Saturday, April 19, 2014

Going on a Date [What is Branding]

Someone wise [it is disputed who] once said, “There are no second chances for first impressions.” 

I was recently asked, "What is branding, really?" It got me thinking about those first impressions and what branding really means. 

For many, this is simply understood. But sometimes as marketers and designers, we forget that not all business owners sat through traditional marketing classes, nor comes from the marketing realm. To them, branding is often a logo and company name. It has little value, and less appeal for the marketing budget. It is a lofty idea with little concrete data to back it up.

"What? You want to spend how much on a campaign just to put our name out there??? There is no call to action. There is no measurable ROI." 

Branding is like dating. And when someone questions the merits of branding, I usually explain it as such. 

I ask him [or her] to think of one of his probably awkward and uncomfortable first dates. It was awkward and uncomfortable because he was nervous. He wanted to make a good first impression. He wanted his date to like him, to be impressed by him, to be attracted to him and to be interested in learning more about him. Add to that pressure, he wanted to like his date as well. 

So how did he present himself? How did he introduce himself? What did he wear? What did he talk about? What body language did he use? Did he remind himself to smile a lot? How did he plan on paying for the date? What impression did he want to give off? How did the night end? Was there a second date?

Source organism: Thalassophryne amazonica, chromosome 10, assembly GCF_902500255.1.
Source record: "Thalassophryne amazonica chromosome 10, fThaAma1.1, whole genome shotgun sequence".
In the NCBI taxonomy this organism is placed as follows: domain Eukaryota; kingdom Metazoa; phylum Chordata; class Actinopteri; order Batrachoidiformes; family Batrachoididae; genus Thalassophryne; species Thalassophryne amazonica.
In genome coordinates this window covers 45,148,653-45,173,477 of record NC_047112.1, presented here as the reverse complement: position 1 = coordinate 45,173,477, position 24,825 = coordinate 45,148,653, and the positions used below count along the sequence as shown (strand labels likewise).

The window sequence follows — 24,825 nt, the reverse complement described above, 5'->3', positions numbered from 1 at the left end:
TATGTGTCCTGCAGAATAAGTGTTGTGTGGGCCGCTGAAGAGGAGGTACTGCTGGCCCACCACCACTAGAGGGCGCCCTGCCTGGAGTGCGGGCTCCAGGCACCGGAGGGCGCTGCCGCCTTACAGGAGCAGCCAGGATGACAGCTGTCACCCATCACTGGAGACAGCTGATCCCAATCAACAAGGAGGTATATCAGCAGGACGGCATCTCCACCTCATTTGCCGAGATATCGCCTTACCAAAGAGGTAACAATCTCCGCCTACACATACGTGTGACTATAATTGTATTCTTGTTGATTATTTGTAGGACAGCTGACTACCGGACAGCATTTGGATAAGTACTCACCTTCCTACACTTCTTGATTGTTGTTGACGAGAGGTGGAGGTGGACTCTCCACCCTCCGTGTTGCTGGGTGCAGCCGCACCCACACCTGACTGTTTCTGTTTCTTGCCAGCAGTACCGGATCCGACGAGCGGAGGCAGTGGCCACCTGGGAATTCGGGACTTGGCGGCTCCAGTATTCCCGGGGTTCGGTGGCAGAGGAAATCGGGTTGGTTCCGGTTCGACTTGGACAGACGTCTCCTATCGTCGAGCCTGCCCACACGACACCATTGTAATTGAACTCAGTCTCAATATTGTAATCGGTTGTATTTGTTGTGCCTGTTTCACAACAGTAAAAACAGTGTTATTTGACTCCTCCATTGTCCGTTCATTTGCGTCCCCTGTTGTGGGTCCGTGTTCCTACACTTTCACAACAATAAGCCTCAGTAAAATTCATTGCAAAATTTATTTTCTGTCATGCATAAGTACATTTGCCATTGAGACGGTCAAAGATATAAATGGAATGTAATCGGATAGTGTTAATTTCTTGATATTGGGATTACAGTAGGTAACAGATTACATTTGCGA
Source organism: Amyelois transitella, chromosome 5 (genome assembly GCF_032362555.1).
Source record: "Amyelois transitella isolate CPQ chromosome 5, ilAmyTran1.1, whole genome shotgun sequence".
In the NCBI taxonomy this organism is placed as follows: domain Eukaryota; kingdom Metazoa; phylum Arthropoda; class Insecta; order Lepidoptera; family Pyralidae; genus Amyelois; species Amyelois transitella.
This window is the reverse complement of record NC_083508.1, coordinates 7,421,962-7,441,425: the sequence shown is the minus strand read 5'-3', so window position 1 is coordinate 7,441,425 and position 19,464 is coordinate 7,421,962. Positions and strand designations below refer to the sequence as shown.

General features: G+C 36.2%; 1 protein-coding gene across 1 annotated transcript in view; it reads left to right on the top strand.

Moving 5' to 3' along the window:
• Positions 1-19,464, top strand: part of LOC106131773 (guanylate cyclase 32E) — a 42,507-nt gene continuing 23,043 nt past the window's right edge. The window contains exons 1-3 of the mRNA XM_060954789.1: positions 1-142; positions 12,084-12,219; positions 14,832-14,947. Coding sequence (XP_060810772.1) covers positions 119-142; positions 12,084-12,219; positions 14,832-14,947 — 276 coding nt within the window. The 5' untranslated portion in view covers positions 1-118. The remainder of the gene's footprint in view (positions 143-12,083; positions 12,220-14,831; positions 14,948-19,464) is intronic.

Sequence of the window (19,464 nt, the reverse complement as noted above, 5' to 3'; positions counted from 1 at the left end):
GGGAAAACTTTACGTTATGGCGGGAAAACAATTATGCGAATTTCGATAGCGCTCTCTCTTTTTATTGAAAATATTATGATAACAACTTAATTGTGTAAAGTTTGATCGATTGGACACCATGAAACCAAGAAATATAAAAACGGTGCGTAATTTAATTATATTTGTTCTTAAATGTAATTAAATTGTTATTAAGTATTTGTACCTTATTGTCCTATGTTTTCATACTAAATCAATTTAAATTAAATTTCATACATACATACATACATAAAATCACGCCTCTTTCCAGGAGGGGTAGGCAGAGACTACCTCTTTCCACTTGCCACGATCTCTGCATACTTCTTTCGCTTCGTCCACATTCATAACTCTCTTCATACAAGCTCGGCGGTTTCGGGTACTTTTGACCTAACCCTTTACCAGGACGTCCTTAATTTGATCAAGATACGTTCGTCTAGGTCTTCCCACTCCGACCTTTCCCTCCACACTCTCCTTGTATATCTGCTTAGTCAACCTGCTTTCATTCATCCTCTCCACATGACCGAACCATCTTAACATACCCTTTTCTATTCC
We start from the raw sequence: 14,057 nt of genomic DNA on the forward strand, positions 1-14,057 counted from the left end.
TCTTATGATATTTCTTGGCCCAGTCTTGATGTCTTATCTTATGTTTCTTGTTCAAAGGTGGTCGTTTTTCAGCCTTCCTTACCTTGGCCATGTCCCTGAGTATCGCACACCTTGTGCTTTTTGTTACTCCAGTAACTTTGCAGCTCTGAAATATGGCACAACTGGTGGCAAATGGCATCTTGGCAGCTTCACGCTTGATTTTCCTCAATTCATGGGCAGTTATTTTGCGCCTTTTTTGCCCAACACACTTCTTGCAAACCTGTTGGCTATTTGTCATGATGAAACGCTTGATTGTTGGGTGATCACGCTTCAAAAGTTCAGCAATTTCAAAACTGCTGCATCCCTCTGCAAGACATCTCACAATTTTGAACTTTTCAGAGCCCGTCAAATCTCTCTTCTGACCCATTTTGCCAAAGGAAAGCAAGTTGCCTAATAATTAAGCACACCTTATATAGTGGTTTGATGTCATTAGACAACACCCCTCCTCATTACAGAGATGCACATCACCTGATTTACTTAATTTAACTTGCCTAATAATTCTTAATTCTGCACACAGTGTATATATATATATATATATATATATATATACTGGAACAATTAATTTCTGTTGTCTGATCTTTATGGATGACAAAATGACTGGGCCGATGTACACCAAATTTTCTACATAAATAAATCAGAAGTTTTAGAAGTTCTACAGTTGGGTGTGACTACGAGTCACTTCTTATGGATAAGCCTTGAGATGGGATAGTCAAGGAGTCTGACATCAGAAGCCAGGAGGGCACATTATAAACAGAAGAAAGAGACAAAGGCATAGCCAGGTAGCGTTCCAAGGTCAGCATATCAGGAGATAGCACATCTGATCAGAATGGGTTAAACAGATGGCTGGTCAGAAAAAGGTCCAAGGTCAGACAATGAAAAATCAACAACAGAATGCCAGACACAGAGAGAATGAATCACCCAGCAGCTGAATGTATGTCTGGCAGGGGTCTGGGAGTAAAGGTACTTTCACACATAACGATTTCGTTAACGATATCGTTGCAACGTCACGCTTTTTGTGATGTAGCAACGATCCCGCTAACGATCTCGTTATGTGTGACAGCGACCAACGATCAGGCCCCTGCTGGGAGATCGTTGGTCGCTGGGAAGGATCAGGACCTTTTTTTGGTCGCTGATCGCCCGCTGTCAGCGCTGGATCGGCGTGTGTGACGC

Most people do think of branding as a logo. And yes, a company’s logo is part of branding, but brand is so much more. It’s a company's entire identity. A brand is how the phone is answered, how a customer is greeted, the persona on social media channels, what employees dress like - every “touch” a customer has with the company. 

Each time a potential new customer is introduced to a business, the business is going on a first date with that potential customer. So how do you want your business to look? To act? 

If you have a clear branding strategy, if you have defined ideas of what you want to portray, and your employees understand this brand, you are going to be putting your best foot forward every time a potential customer sees you. 

The ultimate goal of your brand is to impress that customer enough for a second date, a third, and eventually a “marriage” - a relationship between your brand and that customer which is exclusive. 

Start thinking of your brand as the entire company identity. And brush up on your dating skills. 


 photo credit: Instant Vantage on flickr

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